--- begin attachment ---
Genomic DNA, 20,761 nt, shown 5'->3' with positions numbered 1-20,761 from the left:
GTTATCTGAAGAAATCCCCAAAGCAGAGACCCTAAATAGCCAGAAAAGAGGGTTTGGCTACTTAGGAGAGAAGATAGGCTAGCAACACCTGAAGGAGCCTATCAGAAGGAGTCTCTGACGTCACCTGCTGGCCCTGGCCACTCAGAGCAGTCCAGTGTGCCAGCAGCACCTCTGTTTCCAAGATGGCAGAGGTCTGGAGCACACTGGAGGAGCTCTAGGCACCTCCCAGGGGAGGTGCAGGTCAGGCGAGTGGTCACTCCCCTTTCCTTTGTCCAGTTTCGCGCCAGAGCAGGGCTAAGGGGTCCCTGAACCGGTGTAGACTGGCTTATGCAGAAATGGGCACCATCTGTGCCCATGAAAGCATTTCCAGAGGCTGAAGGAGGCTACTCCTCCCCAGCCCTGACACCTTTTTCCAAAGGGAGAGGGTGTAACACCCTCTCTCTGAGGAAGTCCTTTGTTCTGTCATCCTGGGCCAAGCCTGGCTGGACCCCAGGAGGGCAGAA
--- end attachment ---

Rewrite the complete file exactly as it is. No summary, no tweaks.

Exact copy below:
Genomic DNA, 20,761 nt, shown 5'->3' with positions numbered 1-20,761 from the left:
GTTATCTGAAGAAATCCCCAAAGCAGAGACCCTAAATAGCCAGAAAAGAGGGTTTGGCTACTTAGGAGAGAAGATAGGCTAGCAACACCTGAAGGAGCCTATCAGAAGGAGTCTCTGACGTCACCTGCTGGCCCTGGCCACTCAGAGCAGTCCAGTGTGCCAGCAGCACCTCTGTTTCCAAGATGGCAGAGGTCTGGAGCACACTGGAGGAGCTCTAGGCACCTCCCAGGGGAGGTGCAGGTCAGGCGAGTGGTCACTCCCCTTTCCTTTGTCCAGTTTCGCGCCAGAGCAGGGCTAAGGGGTCCCTGAACCGGTGTAGACTGGCTTATGCAGAAATGGGCACCATCTGTGCCCATGAAAGCATTTCCAGAGGCTGAAGGAGGCTACTCCTCCCCAGCCCTGACACCTTTTTCCAAAGGGAGAGGGTGTAACACCCTCTCTCTGAGGAAGTCCTTTGTTCTGTCATCCTGGGCCAAGCCTGGCTGGACCCCAGGAGGGCAGAA